What Does It Mean to Have Faith?


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For many of us, we grew up being told that faith means believing in the unseen, and it was used as a way to explain why we should accept certain religious dogma and teachings without the proof that we were logically requesting. For many people, faith still is synonymous with their chosen religion. And for that reason, people of a more secular mindset will find themselves ignoring or pushing away lessons that include the words “have faith,” in the assumption the lesson is a religious teaching of some kind.

 

Faith is belief in the power of the universe, God, Source, Universal Mind, One Mind—we have many names we use for the unexplainable force of creation. Of course there are many millions of people who doggedly believe that “God” is an old man with a long white beard sitting on a throne off in the blue yonder, ready to punish the wrongdoers and reward the faithful. That conception was based on the image of Zeus when early Christians were seeking ways to convert “pagans” away from their beliefs in multiple gods and into a belief of their own three-in-one godhead.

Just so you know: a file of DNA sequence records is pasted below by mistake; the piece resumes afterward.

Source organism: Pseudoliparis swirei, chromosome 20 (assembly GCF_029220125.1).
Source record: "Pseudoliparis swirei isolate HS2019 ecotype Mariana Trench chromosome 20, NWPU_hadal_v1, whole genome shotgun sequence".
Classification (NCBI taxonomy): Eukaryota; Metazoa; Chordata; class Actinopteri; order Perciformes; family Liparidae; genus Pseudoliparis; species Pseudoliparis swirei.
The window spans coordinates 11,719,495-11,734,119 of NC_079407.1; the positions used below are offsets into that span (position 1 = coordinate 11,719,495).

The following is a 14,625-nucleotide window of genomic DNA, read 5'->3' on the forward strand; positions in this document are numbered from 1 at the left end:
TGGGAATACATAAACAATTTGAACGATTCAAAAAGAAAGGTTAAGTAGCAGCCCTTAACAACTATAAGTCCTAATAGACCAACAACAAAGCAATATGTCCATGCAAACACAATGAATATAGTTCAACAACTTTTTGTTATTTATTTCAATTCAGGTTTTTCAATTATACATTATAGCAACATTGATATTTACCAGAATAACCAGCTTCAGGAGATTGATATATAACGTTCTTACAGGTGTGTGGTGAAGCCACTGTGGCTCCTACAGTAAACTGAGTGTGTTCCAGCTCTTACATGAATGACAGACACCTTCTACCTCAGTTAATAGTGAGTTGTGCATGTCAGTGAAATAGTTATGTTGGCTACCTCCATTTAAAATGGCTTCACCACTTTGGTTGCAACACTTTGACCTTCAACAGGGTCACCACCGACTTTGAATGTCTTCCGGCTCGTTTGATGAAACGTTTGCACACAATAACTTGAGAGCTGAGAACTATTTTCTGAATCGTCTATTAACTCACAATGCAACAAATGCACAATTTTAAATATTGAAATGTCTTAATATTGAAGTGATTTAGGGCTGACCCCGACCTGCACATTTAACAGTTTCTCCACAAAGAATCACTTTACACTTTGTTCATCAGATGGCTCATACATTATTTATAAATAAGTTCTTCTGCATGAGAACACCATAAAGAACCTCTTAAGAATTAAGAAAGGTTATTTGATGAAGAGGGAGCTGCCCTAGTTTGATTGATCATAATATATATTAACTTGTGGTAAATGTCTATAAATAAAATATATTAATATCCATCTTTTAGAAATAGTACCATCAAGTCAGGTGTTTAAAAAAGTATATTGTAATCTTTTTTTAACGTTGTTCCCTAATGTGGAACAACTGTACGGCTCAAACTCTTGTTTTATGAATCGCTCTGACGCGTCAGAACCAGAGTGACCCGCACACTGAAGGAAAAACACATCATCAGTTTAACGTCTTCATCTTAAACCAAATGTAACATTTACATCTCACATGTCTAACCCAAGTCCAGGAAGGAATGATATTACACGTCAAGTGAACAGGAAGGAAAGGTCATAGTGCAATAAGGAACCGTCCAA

When you have faith in manifestations, it means that you understand the mental process of creation: first form an image—that is always based on a desire for expansion, for joy, for more beauty—then have full faith in the process that says believe it is yours, expect it to come, and it will be yours.

 

We tend to falter in the “faith” segment of the creation process because of the challenge of believing in the unseen and understanding unseen doesn’t mean it’s not on the way, and that is how we end up with so many undesirable results in life. But with practice, we can and do get better and better at manifesting happy and healthy lives.